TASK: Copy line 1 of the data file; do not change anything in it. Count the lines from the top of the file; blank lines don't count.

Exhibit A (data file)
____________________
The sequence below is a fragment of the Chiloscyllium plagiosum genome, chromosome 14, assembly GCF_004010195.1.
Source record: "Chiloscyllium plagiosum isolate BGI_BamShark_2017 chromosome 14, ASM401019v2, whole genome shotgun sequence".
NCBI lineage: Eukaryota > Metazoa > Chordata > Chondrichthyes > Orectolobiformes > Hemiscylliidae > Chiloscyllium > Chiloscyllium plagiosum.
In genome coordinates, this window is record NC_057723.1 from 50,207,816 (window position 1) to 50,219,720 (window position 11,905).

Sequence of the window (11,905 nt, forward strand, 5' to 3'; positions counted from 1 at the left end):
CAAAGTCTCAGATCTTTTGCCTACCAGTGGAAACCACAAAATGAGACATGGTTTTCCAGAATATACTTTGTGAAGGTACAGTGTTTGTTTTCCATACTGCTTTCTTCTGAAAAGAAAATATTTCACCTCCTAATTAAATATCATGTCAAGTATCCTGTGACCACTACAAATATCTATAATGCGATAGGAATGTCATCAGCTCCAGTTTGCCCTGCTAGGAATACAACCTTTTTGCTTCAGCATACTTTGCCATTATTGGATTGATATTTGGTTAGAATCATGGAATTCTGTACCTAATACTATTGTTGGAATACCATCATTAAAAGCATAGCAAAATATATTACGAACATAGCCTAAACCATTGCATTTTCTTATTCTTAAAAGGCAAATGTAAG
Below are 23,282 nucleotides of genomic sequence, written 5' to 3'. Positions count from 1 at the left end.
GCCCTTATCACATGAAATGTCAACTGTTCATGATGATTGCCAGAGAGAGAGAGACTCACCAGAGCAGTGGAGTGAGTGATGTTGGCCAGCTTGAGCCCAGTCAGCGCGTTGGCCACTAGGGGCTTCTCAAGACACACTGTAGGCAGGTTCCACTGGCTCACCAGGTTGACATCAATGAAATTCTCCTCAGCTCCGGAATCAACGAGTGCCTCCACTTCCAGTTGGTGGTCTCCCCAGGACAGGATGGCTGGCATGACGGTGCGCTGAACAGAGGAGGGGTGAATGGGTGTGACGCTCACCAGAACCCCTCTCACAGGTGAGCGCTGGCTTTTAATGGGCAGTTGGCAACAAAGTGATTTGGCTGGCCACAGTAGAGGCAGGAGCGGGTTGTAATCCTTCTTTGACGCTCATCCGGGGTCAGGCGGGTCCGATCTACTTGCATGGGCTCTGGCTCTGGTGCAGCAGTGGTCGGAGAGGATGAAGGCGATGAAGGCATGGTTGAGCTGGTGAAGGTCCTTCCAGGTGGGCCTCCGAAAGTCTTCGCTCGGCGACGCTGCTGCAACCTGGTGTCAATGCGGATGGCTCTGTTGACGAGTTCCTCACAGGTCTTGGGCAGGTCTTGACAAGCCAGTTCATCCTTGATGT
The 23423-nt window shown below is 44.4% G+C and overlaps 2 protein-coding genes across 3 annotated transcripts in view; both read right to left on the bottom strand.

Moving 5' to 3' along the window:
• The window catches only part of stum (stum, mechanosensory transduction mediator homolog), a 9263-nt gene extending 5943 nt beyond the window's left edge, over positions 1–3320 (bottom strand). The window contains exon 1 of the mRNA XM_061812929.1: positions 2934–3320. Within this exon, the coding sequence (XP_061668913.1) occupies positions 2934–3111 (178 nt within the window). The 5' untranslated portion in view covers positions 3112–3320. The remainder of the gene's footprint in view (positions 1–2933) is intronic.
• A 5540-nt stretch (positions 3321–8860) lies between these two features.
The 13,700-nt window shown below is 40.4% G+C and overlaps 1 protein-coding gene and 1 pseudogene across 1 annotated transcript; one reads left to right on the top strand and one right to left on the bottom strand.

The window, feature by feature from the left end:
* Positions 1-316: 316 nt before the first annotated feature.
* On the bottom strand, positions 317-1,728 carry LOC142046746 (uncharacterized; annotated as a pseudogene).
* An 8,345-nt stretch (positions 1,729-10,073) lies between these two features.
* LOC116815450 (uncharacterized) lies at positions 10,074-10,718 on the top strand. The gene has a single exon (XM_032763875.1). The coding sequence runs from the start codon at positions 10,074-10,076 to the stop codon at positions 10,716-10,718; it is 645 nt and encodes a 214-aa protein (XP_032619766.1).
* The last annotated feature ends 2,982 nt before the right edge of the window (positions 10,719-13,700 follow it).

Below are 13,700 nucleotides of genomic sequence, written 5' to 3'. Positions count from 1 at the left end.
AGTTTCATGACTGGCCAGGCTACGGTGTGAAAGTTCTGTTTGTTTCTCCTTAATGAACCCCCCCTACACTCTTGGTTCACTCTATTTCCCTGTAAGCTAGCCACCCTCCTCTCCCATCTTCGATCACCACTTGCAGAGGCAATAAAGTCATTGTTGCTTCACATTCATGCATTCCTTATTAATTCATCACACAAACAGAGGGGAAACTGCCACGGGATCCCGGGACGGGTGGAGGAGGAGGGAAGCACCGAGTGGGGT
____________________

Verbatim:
The sequence below is a fragment of the Chiloscyllium plagiosum genome, chromosome 14, assembly GCF_004010195.1.